According to the Wiki article about the London Congestion Charge:

In 2013, ten years after its implementation in 2003, TfL reported that the congestion charging scheme resulted in a 10% reduction in traffic volumes from baseline conditions, and an overall reduction of 11% in vehicle kilometres in London between 2000 and 2012. Despite these gains, traffic speeds have also been getting progressively slower over the past decade, particularly in central London.

From the perspective of economics this doesn't make much sense - if London truly wants to eliminate traffic jams in downtown London, shouldn't they be slowly increasing the congestion fee until the task has been accomplished? Is this caused by political cowardliness or would it simply be inefficient to charge cars 50 pounds per day just to avoid traffic jams?

I am particularly looking for quotes from the government of London in regards to why the fee could not be increased.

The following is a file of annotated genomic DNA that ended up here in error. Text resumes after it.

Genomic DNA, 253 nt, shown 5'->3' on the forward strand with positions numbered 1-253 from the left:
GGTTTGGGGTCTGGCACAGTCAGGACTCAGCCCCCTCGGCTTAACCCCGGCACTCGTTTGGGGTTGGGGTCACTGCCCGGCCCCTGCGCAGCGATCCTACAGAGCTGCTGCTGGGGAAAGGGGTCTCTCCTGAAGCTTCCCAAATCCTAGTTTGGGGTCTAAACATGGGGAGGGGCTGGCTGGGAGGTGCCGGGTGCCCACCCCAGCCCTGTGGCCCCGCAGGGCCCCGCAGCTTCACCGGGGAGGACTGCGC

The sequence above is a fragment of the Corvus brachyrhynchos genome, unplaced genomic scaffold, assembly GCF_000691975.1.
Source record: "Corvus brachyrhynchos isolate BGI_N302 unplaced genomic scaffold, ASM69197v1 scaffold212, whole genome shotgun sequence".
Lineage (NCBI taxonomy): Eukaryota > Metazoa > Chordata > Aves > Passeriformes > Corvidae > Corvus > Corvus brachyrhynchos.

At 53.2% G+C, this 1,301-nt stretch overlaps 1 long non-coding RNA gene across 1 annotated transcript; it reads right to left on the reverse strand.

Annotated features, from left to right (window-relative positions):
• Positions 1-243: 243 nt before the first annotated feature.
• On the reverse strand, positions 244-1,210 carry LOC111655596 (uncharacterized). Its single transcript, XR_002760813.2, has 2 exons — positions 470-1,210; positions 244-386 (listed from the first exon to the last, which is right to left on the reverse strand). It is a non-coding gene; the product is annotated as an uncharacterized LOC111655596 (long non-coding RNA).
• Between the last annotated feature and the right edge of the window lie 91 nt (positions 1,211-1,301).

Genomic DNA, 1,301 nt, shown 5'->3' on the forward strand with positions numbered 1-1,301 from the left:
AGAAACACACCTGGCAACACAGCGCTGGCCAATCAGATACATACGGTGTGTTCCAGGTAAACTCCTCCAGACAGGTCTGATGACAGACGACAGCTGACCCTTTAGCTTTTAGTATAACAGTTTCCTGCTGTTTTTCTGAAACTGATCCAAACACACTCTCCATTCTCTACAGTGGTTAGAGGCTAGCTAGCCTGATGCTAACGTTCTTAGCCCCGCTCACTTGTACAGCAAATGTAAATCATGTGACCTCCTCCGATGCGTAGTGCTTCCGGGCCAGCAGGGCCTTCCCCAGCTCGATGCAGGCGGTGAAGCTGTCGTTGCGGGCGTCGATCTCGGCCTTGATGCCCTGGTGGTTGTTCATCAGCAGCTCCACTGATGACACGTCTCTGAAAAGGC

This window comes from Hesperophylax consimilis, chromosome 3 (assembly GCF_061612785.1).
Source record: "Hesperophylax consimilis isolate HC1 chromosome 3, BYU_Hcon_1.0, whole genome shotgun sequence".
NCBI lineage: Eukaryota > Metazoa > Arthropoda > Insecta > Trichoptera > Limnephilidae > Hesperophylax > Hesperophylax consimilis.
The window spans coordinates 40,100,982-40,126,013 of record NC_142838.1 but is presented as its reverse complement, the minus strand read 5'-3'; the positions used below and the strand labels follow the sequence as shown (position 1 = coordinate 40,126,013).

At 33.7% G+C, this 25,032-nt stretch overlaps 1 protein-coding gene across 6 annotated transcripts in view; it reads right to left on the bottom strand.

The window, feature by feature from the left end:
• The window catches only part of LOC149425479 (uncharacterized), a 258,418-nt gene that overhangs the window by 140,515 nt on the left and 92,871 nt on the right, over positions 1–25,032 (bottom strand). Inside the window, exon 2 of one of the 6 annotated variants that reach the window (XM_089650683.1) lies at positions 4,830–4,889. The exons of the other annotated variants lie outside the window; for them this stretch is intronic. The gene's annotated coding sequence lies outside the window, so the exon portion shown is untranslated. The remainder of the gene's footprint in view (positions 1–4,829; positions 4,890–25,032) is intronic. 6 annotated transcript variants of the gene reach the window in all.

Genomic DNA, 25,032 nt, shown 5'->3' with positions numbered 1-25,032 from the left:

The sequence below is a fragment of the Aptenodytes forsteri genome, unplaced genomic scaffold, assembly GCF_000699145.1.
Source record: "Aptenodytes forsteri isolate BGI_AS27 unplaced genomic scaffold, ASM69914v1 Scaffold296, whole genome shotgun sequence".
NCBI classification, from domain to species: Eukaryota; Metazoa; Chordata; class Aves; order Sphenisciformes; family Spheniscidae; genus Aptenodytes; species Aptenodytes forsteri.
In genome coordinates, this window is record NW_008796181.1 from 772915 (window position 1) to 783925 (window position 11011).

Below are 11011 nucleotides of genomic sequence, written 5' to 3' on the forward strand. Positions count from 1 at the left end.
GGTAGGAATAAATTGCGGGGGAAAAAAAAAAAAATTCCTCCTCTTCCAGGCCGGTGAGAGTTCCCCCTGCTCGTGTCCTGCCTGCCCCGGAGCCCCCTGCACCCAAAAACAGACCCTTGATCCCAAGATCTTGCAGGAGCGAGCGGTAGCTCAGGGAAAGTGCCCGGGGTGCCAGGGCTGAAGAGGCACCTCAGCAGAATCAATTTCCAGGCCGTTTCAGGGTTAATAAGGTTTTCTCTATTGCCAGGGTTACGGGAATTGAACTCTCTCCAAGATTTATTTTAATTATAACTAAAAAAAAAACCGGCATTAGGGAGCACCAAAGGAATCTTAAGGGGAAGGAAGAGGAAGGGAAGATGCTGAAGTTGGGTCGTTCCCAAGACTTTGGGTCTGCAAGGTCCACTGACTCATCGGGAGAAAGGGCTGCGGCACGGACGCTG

• 1
    It's probably not the voters will. They don't want to pay a tax of 50 pounds per day so that some of them can drive faster. Now if you would take these 50 pounds a day and spread it between all Londoners without a car and tell them to spend it at their will, that might actually work. Feb 15, 2022 at 23:20

4 Answers 4


London Traffic Congestion / Pollution control measures

In just over ten years, the Congestion charge increased from £5 to £11.50 a day with an additional £10 Toxicity-charge for older/more polluting vehicles and now the additional ULEZ charge to be brought in in 2019.

The ULEZ is expected to cause a 20% reduction in road traffic emissions and will be extended to the North and South circular from 2021.

From Wikipedia

TfL say

Although the Congestion Charge has been effective in reducing the number of cars entering central London, we've seen a 12% increase in the number of motorists being issued with PCNs in the last five years.

So they are increasing the fines in the Penalty Charge Notice.

if London truly wants to eliminate traffic jams in downtown London, shouldn't they be slowly increasing the congestion fee until the task has been accomplished?

Unfortunately London isn't a single coherent entity. Different people and organisations using London have conflicting needs.

Part of TfL's remit is to enable workers to travel in London. Less congestion really means either fewer workers travelling or major infrastructure developments and improvements. Having fewer workers in London is not a politically acceptable solution, even if you achieve it by increasing charges.